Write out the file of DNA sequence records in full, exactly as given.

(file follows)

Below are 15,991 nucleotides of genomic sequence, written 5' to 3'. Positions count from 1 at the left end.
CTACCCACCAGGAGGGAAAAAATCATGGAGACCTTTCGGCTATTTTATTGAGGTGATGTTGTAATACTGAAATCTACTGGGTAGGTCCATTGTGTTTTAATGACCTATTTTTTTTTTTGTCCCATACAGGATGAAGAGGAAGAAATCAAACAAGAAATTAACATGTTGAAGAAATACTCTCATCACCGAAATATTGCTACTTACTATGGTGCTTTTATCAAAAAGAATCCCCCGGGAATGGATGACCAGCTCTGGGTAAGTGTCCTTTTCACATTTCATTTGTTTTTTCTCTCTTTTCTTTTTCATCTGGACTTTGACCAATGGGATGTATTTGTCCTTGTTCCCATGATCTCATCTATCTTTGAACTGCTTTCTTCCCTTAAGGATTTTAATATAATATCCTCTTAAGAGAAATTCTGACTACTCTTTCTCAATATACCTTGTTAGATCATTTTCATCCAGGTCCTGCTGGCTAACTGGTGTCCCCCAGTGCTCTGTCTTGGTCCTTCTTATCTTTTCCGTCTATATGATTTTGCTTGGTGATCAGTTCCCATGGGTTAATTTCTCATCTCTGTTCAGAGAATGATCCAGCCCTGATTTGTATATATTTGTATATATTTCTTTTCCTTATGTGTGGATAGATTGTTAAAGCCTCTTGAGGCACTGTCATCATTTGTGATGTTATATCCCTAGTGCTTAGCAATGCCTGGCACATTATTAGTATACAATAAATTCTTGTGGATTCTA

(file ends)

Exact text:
Below are 15,991 nucleotides of genomic sequence, written 5' to 3'. Positions count from 1 at the left end.
CTACCCACCAGGAGGGAAAAAATCATGGAGACCTTTCGGCTATTTTATTGAGGTGATGTTGTAATACTGAAATCTACTGGGTAGGTCCATTGTGTTTTAATGACCTATTTTTTTTTTTGTCCCATACAGGATGAAGAGGAAGAAATCAAACAAGAAATTAACATGTTGAAGAAATACTCTCATCACCGAAATATTGCTACTTACTATGGTGCTTTTATCAAAAAGAATCCCCCGGGAATGGATGACCAGCTCTGGGTAAGTGTCCTTTTCACATTTCATTTGTTTTTTCTCTCTTTTCTTTTTCATCTGGACTTTGACCAATGGGATGTATTTGTCCTTGTTCCCATGATCTCATCTATCTTTGAACTGCTTTCTTCCCTTAAGGATTTTAATATAATATCCTCTTAAGAGAAATTCTGACTACTCTTTCTCAATATACCTTGTTAGATCATTTTCATCCAGGTCCTGCTGGCTAACTGGTGTCCCCCAGTGCTCTGTCTTGGTCCTTCTTATCTTTTCCGTCTATATGATTTTGCTTGGTGATCAGTTCCCATGGGTTAATTTCTCATCTCTGTTCAGAGAATGATCCAGCCCTGATTTGTATATATTTGTATATATTTCTTTTCCTTATGTGTGGATAGATTGTTAAAGCCTCTTGAGGCACTGTCATCATTTGTGATGTTATATCCCTAGTGCTTAGCAATGCCTGGCACATTATTAGTATACAATAAATTCTTGTGGATTCTA